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NEW YORK (AP) — PayPal, Apple and others are betting on billions in mobile payments.
But so far, trying to use my phone to pay at restaurants and retailers has been frustrating. It's easier just to pull out my plastic credit card than to figure out which card works with which app and which app works with which store.
In theory, mobile-payment services such as Google Wallet are easy to use. You simply download an app and enter your card information. With Apple Pay, you can even snap a picture of the card or use the one you already use with Apple's iTunes. Then, when you're ready to pay, you typically hold your phone near the store's payment terminal. The transaction is authorized through a special wireless chip embedded in many Android phones and — in the case of Apple Pay — the new iPhone 6 and 6 Plus. PayPal and Square use a different method, but the idea is the same. There's no need to look for the right card in your wallet or purse.
In practice, the process isn't so smooth. I have several payment apps taking up space on my phone. I open them only when I need a reminder of why they are so frustrating. After all, whipping out a credit or debit card isn't so time-consuming, though it is a pain when I lose a card or leave it at home. It would be nice not to have to carry them around.
So what do PayPal, Apple, Google and others need to do to get me to leave my wallet at home?
— Get more stores and restaurants to install the equipment to let me pay by phone.
I once considered spending a week trying to pay for all my meals with my phone. I'd starve. I could get a burger at McDonald's or a reheated hot dog at 7-Eleven. Mom-and-pop shops typically don't have the right equipment. It's convenient to have these apps on my phone only if I have somewhere to use them.
With the launch of Apple Pay this month, several retail chains plan to start accepting such payments or expand the ability to do so. Having millions of iPhones capable of making such transactions will give smaller merchants an incentive to upgrade their equipment, too. And sandwich chain Subway said Wednesday that it's now upgraded all of its locations with mobile pay service Softcard, a joint venture of AT&T, T-Mobile and Verizon Wireless. If more merchants really start supporting mobile pay, then I might feel comfortable leaving my cards at home.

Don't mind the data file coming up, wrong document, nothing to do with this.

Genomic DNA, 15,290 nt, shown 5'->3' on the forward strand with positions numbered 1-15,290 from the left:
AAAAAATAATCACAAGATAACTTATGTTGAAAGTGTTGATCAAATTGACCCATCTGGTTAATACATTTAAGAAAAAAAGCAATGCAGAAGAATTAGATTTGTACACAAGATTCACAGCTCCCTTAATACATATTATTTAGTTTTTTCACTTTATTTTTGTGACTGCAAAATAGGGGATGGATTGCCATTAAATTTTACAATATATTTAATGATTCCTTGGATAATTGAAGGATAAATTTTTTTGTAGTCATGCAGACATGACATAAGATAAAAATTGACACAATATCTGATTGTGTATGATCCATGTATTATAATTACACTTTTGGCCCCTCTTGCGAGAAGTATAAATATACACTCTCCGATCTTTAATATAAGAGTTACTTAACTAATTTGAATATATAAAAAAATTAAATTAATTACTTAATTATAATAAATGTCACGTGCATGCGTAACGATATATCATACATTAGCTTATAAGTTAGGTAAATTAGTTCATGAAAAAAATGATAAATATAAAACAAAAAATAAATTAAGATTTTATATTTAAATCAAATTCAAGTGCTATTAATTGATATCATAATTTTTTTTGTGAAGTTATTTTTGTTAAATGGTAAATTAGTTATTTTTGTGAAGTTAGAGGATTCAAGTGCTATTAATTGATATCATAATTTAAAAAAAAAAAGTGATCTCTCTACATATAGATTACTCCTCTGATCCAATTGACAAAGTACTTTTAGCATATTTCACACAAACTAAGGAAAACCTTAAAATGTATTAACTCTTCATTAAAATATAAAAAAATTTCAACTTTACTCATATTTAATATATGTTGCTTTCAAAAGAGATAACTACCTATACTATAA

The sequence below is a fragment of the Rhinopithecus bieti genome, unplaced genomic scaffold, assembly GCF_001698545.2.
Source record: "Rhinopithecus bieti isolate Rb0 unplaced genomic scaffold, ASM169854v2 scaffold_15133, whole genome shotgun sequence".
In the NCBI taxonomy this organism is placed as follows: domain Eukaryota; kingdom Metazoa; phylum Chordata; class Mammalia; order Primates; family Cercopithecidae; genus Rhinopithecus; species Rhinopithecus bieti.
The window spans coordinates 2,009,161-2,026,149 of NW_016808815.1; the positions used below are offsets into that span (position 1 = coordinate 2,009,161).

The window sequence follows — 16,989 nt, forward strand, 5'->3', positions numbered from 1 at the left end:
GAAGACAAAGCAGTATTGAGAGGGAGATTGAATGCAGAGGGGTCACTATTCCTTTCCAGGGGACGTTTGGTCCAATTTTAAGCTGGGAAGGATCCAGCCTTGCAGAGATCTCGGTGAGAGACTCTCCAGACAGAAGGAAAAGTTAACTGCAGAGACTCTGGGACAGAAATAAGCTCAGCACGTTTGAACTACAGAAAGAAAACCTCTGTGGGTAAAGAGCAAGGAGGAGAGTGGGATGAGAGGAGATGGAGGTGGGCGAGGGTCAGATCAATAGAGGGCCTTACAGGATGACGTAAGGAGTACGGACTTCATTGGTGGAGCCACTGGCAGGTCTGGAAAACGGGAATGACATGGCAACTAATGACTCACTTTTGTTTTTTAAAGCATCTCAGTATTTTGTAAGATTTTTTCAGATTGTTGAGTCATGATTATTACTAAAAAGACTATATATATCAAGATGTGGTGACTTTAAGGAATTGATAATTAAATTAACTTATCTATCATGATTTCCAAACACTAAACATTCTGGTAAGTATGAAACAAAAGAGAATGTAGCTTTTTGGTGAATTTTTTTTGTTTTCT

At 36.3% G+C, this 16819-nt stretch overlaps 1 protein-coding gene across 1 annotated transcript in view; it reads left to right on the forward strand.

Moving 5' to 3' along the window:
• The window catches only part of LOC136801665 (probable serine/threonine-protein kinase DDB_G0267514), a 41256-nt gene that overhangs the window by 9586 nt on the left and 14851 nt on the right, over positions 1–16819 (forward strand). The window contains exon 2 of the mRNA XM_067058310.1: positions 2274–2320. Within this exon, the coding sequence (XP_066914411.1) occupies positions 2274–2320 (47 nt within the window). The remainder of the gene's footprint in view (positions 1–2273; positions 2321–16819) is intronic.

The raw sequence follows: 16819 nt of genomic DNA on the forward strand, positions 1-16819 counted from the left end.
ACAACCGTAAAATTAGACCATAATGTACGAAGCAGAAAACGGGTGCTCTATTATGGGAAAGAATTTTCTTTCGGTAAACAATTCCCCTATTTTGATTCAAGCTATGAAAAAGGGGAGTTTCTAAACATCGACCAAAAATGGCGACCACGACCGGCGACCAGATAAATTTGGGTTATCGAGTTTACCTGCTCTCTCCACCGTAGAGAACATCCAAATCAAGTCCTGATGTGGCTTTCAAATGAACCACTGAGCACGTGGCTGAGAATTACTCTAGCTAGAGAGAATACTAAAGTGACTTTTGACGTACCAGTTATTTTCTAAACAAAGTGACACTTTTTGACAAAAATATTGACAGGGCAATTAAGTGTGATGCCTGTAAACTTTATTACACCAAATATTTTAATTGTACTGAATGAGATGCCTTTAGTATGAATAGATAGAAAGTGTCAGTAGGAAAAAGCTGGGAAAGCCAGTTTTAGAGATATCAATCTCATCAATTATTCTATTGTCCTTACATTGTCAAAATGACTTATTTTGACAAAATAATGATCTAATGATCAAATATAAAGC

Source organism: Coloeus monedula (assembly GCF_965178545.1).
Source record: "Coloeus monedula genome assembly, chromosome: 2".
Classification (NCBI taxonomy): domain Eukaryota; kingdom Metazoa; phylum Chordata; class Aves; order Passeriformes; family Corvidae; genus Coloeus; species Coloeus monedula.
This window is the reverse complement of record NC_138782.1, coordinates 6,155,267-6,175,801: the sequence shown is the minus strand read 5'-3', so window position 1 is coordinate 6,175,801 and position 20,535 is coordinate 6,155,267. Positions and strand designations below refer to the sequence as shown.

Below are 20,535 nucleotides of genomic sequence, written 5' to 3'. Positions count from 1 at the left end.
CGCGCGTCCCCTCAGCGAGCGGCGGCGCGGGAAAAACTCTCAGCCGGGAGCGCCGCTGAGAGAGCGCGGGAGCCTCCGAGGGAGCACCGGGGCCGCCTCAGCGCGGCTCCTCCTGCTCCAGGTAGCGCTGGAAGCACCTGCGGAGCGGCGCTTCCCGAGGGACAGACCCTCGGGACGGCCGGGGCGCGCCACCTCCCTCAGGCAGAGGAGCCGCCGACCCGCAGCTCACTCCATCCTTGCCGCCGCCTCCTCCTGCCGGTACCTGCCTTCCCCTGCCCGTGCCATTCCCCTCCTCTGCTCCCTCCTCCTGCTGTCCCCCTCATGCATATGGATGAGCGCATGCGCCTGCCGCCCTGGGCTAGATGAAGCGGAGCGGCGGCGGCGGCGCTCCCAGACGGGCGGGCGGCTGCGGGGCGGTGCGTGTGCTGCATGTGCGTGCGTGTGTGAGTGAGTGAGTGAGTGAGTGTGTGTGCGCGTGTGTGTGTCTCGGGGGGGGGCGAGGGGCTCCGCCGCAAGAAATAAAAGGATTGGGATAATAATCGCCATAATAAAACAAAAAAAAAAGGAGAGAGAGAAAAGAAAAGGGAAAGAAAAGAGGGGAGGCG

— Figure out how to make every card work.
Most places take Visa and MasterCard, and many take American Express, too. Not so with mobile services. Where you can shop depends on which card you have.
If you plan to use Softcard to buy a sandwich at Subway, you better have an Amex or a bank card issued by Chase or Wells Fargo. Otherwise, you need to get a prepaid account through American Express and keep filling it with cash. Apple Pay will face a similar challenge, though it already has deals in place with most major banks, including all three of mine.
Here PayPal seems to be the winner so far, as it works with just about any card, as well as direct withdrawals from your checking or savings account. I was excited when PayPal's app told me I could use it at an Indian restaurant I frequent for lunch.
— Even when you think you can pay by phone, sometimes you can't.
That Indian restaurant didn't know what I was talking about when I pulled out the phone to pay. Turned out that feature was limited to ordering takeout and delivery through a third-party ordering service.
I briefly tried a payment system called LevelUp because it offered discounts for frequent visits. But when I returned to a pita place where I was racking up discount points, I learned the restaurant had dismantled LevelUp because few people were using it. So long to my points. Likewise, 7-Eleven has been phasing out support for existing mobile payment services while it partners on developing its own system.
OK. Let's say it's a perfect world and every card works everywhere. There will still be two challenges ...
— Typing in a PIN code takes time.
Once again, it's easier just to pull out plastic, especially as many transactions don't even require signatures. The fingerprint ID sensors in iPhones and Samsung's Galaxy phones will help. I'm more willing to tap a finger on a home button.
— People will need to be comfortable with digitally storing multiple credit card numbers and flashing them all around town.
The truth is, these apps are often more secure than plastic cards and their decades-old magnetic technology. Apple Pay, for instance, doesn't actually store your credit card number, but rather a substitute one that works only with that phone. If a merchant's network gets hacked, as seen with recent breaches at Target and Home Depot, the hacker would need to have physical possession of your phone to use that substitute number. And if you lose your device, no one can take it on a shopping spree because it won't work without your PIN code or fingerprint ID. You can easily disable your payments account remotely, too.
Then again, many customers like me aren't that afraid of hacks. Banks typically offer zero-liability protection, so you owe nothing for fraudulent charges, even if you do something stupid like leave your card at a bar overnight.
So until I don't have to wonder when I run out for dinner or hop in a cab if my card is going to be accepted, I'll likely keep paying with plastic.
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